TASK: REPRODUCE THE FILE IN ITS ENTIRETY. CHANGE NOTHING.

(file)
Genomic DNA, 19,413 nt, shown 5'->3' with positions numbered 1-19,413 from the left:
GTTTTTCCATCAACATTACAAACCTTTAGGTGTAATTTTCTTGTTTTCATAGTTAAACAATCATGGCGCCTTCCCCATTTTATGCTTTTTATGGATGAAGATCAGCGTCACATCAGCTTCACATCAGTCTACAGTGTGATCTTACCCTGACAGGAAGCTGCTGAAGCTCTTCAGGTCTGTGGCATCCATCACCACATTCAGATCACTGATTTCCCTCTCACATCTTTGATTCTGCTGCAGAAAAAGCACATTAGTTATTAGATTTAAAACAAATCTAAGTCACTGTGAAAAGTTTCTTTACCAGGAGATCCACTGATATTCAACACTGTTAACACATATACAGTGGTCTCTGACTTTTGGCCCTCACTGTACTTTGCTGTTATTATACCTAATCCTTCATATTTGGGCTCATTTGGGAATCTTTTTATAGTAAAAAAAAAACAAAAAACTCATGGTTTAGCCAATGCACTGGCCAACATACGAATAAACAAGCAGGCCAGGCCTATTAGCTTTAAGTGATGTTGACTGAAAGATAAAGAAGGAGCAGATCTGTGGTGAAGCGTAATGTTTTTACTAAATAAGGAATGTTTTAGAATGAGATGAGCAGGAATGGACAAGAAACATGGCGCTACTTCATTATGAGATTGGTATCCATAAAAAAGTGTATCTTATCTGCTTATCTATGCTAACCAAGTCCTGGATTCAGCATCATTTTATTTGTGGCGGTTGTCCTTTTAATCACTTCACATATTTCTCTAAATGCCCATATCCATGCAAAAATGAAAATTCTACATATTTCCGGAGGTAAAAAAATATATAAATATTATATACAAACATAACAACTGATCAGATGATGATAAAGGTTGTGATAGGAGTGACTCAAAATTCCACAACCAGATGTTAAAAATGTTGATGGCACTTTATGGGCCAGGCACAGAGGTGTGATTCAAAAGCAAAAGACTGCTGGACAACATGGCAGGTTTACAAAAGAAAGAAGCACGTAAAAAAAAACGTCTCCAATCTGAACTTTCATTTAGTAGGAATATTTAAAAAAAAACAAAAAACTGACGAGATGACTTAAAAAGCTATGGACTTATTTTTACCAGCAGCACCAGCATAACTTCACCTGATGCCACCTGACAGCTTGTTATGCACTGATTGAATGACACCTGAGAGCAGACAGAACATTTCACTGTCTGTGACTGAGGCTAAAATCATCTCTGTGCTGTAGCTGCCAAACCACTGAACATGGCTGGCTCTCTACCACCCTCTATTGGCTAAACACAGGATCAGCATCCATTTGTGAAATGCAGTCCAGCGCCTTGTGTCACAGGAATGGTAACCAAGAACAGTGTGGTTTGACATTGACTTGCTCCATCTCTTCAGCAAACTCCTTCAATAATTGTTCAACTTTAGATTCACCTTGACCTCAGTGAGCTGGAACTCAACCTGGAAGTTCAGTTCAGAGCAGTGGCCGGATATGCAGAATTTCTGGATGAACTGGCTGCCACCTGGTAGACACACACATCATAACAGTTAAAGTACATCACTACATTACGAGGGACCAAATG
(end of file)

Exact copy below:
Genomic DNA, 19,413 nt, shown 5'->3' with positions numbered 1-19,413 from the left:
GTTTTTCCATCAACATTACAAACCTTTAGGTGTAATTTTCTTGTTTTCATAGTTAAACAATCATGGCGCCTTCCCCATTTTATGCTTTTTATGGATGAAGATCAGCGTCACATCAGCTTCACATCAGTCTACAGTGTGATCTTACCCTGACAGGAAGCTGCTGAAGCTCTTCAGGTCTGTGGCATCCATCACCACATTCAGATCACTGATTTCCCTCTCACATCTTTGATTCTGCTGCAGAAAAAGCACATTAGTTATTAGATTTAAAACAAATCTAAGTCACTGTGAAAAGTTTCTTTACCAGGAGATCCACTGATATTCAACACTGTTAACACATATACAGTGGTCTCTGACTTTTGGCCCTCACTGTACTTTGCTGTTATTATACCTAATCCTTCATATTTGGGCTCATTTGGGAATCTTTTTATAGTAAAAAAAAAACAAAAAACTCATGGTTTAGCCAATGCACTGGCCAACATACGAATAAACAAGCAGGCCAGGCCTATTAGCTTTAAGTGATGTTGACTGAAAGATAAAGAAGGAGCAGATCTGTGGTGAAGCGTAATGTTTTTACTAAATAAGGAATGTTTTAGAATGAGATGAGCAGGAATGGACAAGAAACATGGCGCTACTTCATTATGAGATTGGTATCCATAAAAAAGTGTATCTTATCTGCTTATCTATGCTAACCAAGTCCTGGATTCAGCATCATTTTATTTGTGGCGGTTGTCCTTTTAATCACTTCACATATTTCTCTAAATGCCCATATCCATGCAAAAATGAAAATTCTACATATTTCCGGAGGTAAAAAAATATATAAATATTATATACAAACATAACAACTGATCAGATGATGATAAAGGTTGTGATAGGAGTGACTCAAAATTCCACAACCAGATGTTAAAAATGTTGATGGCACTTTATGGGCCAGGCACAGAGGTGTGATTCAAAAGCAAAAGACTGCTGGACAACATGGCAGGTTTACAAAAGAAAGAAGCACGTAAAAAAAAACGTCTCCAATCTGAACTTTCATTTAGTAGGAATATTTAAAAAAAAACAAAAAACTGACGAGATGACTTAAAAAGCTATGGACTTATTTTTACCAGCAGCACCAGCATAACTTCACCTGATGCCACCTGACAGCTTGTTATGCACTGATTGAATGACACCTGAGAGCAGACAGAACATTTCACTGTCTGTGACTGAGGCTAAAATCATCTCTGTGCTGTAGCTGCCAAACCACTGAACATGGCTGGCTCTCTACCACCCTCTATTGGCTAAACACAGGATCAGCATCCATTTGTGAAATGCAGTCCAGCGCCTTGTGTCACAGGAATGGTAACCAAGAACAGTGTGGTTTGACATTGACTTGCTCCATCTCTTCAGCAAACTCCTTCAATAATTGTTCAACTTTAGATTCACCTTGACCTCAGTGAGCTGGAACTCAACCTGGAAGTTCAGTTCAGAGCAGTGGCCGGATATGCAGAATTTCTGGATGAACTGGCTGCCACCTGGTAGACACACACATCATAACAGTTAAAGTACATCACTACATTACGAGGGACCAAATG